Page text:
A dossier was submitted in June 2005 by UK-based supplements manufacturer, Higher Nature, but EFSA found it lacking in detailed evidence and said it could not conclude either way whether boron-enriched yeast could be safely used in food supplements despite High Nature submitting additional data in January, 2008.
“The Panel notes that it was not possible to assess the bioavailability of boron from boron-enriched yeast since neither data nor suitable supporting references were provided,” said EFSA’sPanel on Food Additives and Nutrient Sources added to Food (ANS).
A positive opinion would have seen the nutrient added to the Annex 2 positive list of the 2002 Food Supplements Directive (FSD), as is the case for the boron form, boric acid, which has been proven safe for use and is employed widely by supplement manufacturers usually in relation to bone health.
The nutrient will cease to be legal from December 31 this year.
Higher Nature product director, Karen Wilson, said she disagreed with the opinion.
“It will be a loss, reducing consumer choice,” she told NutraIngredients.com this morning, noting Higher Nature employed the nutrient in multivitamins and bone health products.
The ANS said there was inconclusive evidence demonstrating the safety of the particular form of boron-enriched yeast referenced by Higher Nature, which the company suggested was similar to boron-enriched yeast produced in the body.
The ANS said Higher Nature’s description of the manufacturing process used to produce boron-enriched yeast was, “insufficient to characterise the product.”
The Panel took issue with the assumption made by Higher Nature that its form of boron-enriched yeast should be considered safe because of the long history of use of boron in the regular diet and Saccharomyces cerevisiaein in fermented foods and beverages.
Boron-enriched yeast is derived from cultures of specified strains of Saccharomyces cerevisiae grown in the presence of boric acid.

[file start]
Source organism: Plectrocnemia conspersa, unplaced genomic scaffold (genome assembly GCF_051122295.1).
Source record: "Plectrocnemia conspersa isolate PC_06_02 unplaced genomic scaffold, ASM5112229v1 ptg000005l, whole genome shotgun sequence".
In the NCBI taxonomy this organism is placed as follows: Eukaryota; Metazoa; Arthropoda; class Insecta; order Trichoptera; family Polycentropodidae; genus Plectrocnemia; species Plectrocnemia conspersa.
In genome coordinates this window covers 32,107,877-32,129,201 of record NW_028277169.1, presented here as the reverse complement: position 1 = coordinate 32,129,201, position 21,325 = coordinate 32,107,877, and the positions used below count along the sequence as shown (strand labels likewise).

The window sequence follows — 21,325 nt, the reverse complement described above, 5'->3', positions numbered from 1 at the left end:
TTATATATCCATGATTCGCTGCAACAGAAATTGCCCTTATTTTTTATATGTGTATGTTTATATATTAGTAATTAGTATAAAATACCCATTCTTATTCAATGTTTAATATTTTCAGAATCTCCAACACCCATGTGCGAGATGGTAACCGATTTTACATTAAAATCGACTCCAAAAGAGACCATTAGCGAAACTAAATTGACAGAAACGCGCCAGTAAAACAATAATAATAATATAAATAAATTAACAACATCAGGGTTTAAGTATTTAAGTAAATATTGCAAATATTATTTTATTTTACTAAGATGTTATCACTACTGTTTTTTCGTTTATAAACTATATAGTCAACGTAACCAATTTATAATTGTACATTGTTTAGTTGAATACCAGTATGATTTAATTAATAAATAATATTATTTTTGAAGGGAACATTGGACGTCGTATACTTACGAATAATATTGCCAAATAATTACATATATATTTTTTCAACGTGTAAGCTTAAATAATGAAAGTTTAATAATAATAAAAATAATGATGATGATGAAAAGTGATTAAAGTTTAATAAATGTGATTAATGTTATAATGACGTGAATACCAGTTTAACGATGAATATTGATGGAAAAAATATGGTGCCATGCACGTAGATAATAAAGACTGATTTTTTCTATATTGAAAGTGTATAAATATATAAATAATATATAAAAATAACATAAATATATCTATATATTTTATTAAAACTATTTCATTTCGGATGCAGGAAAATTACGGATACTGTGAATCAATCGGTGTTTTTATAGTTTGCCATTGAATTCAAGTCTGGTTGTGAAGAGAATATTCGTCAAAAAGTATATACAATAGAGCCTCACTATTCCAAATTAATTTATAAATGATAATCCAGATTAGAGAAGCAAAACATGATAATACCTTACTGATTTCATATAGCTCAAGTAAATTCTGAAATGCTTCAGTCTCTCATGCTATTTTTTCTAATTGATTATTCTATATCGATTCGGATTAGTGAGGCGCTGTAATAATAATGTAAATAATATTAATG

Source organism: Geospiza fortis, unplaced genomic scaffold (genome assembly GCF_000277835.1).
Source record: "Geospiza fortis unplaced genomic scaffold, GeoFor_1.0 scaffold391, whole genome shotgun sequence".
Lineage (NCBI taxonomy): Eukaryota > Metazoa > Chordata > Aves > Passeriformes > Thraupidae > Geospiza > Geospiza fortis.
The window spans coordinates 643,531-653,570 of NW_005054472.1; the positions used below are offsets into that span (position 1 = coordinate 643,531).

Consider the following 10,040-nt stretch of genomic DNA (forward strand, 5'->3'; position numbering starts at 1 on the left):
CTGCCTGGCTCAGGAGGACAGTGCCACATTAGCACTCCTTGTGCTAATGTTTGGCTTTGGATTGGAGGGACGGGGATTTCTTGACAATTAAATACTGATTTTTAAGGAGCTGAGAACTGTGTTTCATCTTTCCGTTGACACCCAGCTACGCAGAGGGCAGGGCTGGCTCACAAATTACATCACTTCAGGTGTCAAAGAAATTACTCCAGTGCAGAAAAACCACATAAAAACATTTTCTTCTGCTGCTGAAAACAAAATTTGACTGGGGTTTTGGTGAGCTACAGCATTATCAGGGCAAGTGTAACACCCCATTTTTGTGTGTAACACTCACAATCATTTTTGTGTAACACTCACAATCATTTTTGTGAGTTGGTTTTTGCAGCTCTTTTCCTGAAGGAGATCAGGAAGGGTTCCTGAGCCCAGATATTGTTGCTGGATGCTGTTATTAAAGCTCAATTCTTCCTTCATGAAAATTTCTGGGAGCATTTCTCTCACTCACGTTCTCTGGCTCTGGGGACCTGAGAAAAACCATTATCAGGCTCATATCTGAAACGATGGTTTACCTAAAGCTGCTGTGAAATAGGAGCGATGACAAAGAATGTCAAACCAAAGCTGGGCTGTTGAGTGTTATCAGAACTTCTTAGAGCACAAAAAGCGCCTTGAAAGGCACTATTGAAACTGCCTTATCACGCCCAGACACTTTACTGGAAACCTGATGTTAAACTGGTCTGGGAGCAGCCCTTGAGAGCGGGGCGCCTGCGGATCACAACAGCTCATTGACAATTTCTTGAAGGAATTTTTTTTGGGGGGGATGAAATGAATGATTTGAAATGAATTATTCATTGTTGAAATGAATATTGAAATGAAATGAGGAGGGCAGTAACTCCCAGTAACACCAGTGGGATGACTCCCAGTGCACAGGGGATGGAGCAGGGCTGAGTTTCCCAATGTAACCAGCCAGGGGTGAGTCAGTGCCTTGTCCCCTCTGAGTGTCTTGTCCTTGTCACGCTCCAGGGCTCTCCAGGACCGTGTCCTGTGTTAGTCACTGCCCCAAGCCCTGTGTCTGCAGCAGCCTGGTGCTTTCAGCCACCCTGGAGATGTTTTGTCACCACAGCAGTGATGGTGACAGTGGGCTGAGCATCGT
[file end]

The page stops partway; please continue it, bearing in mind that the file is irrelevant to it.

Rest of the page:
“The assumption is that, provided there is no overload of normal metabolic pathways, fermentation within eukaryotic cells will produce organic boron compounds similar to those produced in vivo in other species,” the ANS stated.
Highlighting the principle reasons for rejecting the dossier it added: “…the petitioner has insufficiently characterised the product and therefore has not demonstrated that the organic boron compounds are similar to those present in the diet, that there is no overload of normal metabolic pathways leading to unexpected metabolic products.”
In its dossier, Higher Nature, described boron-enriched yeast as an amorphous hygroscopic cream-coloured powder with slight yeast odour which is water soluble at 20 °C.
In its formulation it noted boron is present at one per cent of the source, with the rest made up of 40 per cent carbohydrate, 35 per cent protein and six per cent lipid. The loss on drying is six per cent; ash content is 10 per cent.
The ANS noted usage levels were not provided by Higher Nature. “The Panel notes that Saccharomyces cerevisiae has a qualified presumption of safety (EFSA, 2008) but considers that this presumption of safety might not be applicable to the specific conditions of culture of the yeast in presence of a high quantity of boron.”
The UK-based arm of multinational supplements manufacturer, Solgar, said it did not include boron-enriched yeast in any of its supplements.
EFSA has until the end of the year to give opinions on all nutrients currently on-market by right of derogation.